Then I discovered something else they had in common. All three had served in the U.S. military — my grandparents in World War II and Henri during the Korean War. At that moment, I knew I wanted to serve my country, too. It would be my way of giving back to them and to so many people who had helped me along the way.

In February 2004, I joined the Army and began training as a munitions specialist. It was tough, mentally and physically. You have to push yourself. But cancer, strangely, had made me stronger, both mentally and emotionally.

Two years later, I was preparing for a deployment to Afghanistan when I was contacted by a representative from Give Kids The World. The Village was celebrating its twentieth anniversary, he said, and he wanted to know if I would come down and make an appearance.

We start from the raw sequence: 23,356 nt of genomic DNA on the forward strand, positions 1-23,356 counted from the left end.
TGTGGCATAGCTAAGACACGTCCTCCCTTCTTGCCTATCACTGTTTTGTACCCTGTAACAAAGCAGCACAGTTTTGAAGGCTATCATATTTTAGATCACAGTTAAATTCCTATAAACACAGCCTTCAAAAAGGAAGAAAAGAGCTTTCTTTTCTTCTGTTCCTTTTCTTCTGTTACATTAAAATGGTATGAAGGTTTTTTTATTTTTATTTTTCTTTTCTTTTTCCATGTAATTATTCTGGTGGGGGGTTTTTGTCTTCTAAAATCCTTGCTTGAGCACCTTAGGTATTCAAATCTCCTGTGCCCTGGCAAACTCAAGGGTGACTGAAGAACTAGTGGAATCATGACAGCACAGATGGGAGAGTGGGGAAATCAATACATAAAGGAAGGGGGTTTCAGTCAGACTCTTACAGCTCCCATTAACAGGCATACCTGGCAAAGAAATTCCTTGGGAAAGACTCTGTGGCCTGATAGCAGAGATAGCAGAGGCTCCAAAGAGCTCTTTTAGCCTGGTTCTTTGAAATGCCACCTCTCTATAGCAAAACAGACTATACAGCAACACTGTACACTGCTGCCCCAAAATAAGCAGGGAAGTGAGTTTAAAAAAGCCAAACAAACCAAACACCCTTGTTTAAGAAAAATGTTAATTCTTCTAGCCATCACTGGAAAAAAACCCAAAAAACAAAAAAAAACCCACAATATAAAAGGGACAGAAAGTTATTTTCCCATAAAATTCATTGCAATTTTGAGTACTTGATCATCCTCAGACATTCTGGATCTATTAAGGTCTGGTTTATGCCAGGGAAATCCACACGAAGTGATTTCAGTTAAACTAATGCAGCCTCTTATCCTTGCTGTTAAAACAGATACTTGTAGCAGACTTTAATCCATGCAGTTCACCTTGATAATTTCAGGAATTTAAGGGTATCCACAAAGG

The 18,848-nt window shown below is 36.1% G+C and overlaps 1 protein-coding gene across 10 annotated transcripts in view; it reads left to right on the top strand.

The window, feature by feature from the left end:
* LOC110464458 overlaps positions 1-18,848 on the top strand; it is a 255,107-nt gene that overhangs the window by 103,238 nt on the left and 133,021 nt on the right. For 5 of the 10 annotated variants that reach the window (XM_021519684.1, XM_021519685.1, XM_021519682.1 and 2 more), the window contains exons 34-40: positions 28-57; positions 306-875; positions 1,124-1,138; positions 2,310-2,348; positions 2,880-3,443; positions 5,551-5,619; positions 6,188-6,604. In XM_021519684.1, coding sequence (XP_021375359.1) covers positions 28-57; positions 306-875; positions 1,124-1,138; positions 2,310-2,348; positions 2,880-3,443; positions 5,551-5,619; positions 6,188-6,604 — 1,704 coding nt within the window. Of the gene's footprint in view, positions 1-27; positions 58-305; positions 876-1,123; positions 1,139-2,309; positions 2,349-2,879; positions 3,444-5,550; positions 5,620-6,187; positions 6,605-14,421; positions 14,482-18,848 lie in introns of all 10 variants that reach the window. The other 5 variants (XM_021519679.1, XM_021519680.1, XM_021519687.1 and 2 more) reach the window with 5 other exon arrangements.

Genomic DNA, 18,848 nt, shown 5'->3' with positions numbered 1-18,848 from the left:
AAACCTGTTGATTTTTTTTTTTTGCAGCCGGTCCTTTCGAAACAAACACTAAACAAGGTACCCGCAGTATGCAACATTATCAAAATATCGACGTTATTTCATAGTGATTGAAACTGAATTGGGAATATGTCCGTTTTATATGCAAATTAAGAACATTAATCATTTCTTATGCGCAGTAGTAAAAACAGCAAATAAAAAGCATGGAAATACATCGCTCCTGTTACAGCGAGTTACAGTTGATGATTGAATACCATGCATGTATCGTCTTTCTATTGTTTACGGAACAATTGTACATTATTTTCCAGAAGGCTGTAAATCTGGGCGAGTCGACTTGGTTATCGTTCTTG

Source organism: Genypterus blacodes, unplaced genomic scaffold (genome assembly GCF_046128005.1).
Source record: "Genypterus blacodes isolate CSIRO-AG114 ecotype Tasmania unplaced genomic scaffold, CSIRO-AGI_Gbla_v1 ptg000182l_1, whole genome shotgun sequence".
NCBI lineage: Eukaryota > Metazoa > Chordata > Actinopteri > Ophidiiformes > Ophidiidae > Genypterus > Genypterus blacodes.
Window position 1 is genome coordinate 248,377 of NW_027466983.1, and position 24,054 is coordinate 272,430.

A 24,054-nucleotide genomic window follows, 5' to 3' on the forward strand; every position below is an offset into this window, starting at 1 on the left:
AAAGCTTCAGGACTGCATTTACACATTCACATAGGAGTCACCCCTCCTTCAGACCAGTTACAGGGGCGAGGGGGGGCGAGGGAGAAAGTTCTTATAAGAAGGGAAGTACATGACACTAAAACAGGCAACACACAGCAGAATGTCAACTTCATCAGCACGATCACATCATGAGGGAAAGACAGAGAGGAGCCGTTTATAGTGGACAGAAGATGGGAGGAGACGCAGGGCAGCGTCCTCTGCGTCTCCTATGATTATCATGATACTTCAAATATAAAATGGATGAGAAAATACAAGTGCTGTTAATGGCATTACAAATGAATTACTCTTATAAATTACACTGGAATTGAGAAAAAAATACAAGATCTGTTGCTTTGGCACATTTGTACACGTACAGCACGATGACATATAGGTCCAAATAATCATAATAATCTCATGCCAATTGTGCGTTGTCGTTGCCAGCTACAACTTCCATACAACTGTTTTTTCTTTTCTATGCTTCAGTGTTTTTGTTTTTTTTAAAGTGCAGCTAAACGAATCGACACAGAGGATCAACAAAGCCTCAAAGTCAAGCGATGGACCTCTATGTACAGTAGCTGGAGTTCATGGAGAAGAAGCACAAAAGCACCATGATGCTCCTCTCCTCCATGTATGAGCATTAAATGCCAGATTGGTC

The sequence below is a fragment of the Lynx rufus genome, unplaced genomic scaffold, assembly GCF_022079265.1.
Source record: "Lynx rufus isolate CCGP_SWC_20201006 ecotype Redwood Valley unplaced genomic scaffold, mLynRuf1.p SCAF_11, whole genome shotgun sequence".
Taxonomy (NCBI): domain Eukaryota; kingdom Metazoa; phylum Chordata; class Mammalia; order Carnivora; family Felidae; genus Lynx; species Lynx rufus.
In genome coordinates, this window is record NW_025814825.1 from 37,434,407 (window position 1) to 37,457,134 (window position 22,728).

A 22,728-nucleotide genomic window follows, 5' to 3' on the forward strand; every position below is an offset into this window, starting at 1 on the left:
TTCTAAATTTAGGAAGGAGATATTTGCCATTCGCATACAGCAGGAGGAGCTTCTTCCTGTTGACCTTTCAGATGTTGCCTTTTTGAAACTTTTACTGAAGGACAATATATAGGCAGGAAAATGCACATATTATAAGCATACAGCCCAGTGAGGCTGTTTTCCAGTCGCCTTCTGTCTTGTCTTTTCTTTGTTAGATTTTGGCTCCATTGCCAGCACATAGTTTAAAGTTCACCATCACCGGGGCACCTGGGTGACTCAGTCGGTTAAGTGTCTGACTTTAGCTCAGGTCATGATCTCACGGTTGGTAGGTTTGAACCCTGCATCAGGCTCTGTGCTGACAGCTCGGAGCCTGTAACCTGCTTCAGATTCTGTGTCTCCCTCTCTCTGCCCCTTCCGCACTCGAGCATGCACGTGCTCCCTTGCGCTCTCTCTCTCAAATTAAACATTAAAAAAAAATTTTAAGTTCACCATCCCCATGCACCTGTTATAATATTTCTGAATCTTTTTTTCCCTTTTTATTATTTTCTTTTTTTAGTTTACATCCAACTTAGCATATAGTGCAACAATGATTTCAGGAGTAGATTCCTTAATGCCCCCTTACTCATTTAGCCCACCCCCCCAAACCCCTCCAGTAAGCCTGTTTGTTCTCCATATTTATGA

Henri, he told me, was no longer running the Village, but he’d be there, and they wanted to surprise him with my visit. So, ten days before leaving for Afghanistan, I was back in Orlando to honor a man and organization who had sparked within me a desire to serve.

Backstage, dressed in my fatigues, I thought about what I would say and tried to compose myself. Over the years, I’d occasionally checked in with Henri, but he didn’t know I’d joined the Army. Onstage, they were showing images of my visit from 1988. Then I heard my cue: “This is where she started, and here she is today.”

I stepped onstage to greet an astonished Henri Landwirth. “You gave me the happiness and hope to survive,” I told him. Then we both dissolved into tears.

Less than two weeks later, I was off to Afghanistan for sixteen months. I spent another five years in the military, leaving in December 2011. I’m now working as a mentor to a young man with autism, but I’m considering a return to military service. It’s the best way I can think of to show my gratitude, to make a contribution. It’s not something I would have planned all those years ago, but I honestly wouldn’t change anything I went through. It made me who I am.

~Robyn Rothermel

More stories from our partners